Washington -- Senate Commerce Committee chairman Ted Stevens (R-Alaska) Wednesday called the cable industry’s new effort to keep kids from seeing TV sleaze “a step in the right direction,” but he complained that he didn’t “think it quite goes far enough.”
Stevens has been a tough cable critic of late, threatening some form of indecency regulation if the industry did not do a better job of shielding children from random access to sex and profanity.
Federal Communications Commission chairman Kevin Martin had a similar reaction: It was good to see cable taking action, but more was needed to address legitimate parental concerns.
“I continue to believe the cable industry should offer a family tier or offer programming in a more a la carte manner,” Martin said in a prepared statement. Martin has said that the FCC does not have authority to regulate cable for indecency.
At a press conference here, Comcast Corp. chairman and CEO Brian Roberts and Discovery Communications Inc. CEO Judith McHale joined National Cable & Telecommunications Association president Kyle McSlarrow to announce the industry’s multipart program to keep parents on top of what their kids are seeing on cable.
Key elements of the plan, embraced by broad segments of the industry, include: a $250 million public-service campaign highlighting blocking capabilities of digital set-tops; expansion of on-screen ratings icons by 70% and their insertion after every commercial for 15 seconds; and 100 community-based outreach efforts by MSOs to inform parents about content controls and steer them to helpful information at the industry’s “Control Your TV” Web site (www.controlyourtv.org).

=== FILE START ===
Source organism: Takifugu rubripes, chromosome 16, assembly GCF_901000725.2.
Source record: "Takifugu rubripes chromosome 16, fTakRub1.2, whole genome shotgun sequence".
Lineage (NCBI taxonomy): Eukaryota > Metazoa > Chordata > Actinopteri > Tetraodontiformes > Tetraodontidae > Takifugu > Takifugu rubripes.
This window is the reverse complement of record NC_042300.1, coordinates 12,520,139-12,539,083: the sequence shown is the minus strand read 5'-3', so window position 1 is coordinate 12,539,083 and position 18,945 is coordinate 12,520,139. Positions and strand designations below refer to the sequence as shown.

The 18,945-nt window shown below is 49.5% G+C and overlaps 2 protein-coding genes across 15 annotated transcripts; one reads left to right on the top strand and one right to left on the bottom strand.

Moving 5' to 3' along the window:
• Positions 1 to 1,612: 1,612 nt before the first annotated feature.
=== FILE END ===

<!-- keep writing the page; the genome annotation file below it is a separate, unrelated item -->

“We want every parent in America to know about parental controls,” Roberts said.
Cable also pledged to continue to provide free blocking tools to subscribers who do not have the capability to do so with V-chip-equipped TVs or set-tops.
Stressing education as the cornerstone of their efforts, the cable leaders would not budge from their opposition to family-friendly tiers and a la carte, saying that the former was too subjective and the latter was a ruinous business model that even government studies backed them on.
Unbundling big cable tiers, Roberts said, is “not sustainable,” adding, “Consumer choice and diversity of content only have flourished because of the cable model that allows for various levels of service."
McHale argued that the cable industry would have difficulty deciding -- if it were left to the industry to decide -- what channels belong in a family-friendly tier.
“How do you define family-friendly? Who is going to define what is family-friendly? Frankly, family-friendly differs from family to family,” McHale said.